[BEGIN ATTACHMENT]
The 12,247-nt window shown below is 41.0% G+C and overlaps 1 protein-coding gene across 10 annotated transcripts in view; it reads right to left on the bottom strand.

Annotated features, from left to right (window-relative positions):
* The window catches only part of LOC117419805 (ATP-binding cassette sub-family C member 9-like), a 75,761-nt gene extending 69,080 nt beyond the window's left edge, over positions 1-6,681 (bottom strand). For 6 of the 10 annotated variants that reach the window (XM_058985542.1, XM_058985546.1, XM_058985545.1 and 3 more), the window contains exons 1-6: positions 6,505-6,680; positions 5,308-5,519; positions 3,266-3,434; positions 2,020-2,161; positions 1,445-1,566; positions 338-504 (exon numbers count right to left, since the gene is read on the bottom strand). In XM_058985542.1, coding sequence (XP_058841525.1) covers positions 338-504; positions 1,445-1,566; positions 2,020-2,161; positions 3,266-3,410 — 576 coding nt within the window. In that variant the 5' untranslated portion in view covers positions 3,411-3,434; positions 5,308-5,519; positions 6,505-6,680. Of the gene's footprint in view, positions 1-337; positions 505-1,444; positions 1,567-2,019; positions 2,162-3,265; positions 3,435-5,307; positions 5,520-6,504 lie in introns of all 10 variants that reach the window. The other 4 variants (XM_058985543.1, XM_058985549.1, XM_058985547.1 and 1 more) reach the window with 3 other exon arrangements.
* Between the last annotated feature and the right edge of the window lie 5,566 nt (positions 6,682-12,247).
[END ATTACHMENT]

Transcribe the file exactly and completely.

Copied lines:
The 12,247-nt window shown below is 41.0% G+C and overlaps 1 protein-coding gene across 10 annotated transcripts in view; it reads right to left on the bottom strand.

Annotated features, from left to right (window-relative positions):
* The window catches only part of LOC117419805 (ATP-binding cassette sub-family C member 9-like), a 75,761-nt gene extending 69,080 nt beyond the window's left edge, over positions 1-6,681 (bottom strand). For 6 of the 10 annotated variants that reach the window (XM_058985542.1, XM_058985546.1, XM_058985545.1 and 3 more), the window contains exons 1-6: positions 6,505-6,680; positions 5,308-5,519; positions 3,266-3,434; positions 2,020-2,161; positions 1,445-1,566; positions 338-504 (exon numbers count right to left, since the gene is read on the bottom strand). In XM_058985542.1, coding sequence (XP_058841525.1) covers positions 338-504; positions 1,445-1,566; positions 2,020-2,161; positions 3,266-3,410 — 576 coding nt within the window. In that variant the 5' untranslated portion in view covers positions 3,411-3,434; positions 5,308-5,519; positions 6,505-6,680. Of the gene's footprint in view, positions 1-337; positions 505-1,444; positions 1,567-2,019; positions 2,162-3,265; positions 3,435-5,307; positions 5,520-6,504 lie in introns of all 10 variants that reach the window. The other 4 variants (XM_058985543.1, XM_058985549.1, XM_058985547.1 and 1 more) reach the window with 3 other exon arrangements.
* Between the last annotated feature and the right edge of the window lie 5,566 nt (positions 6,682-12,247).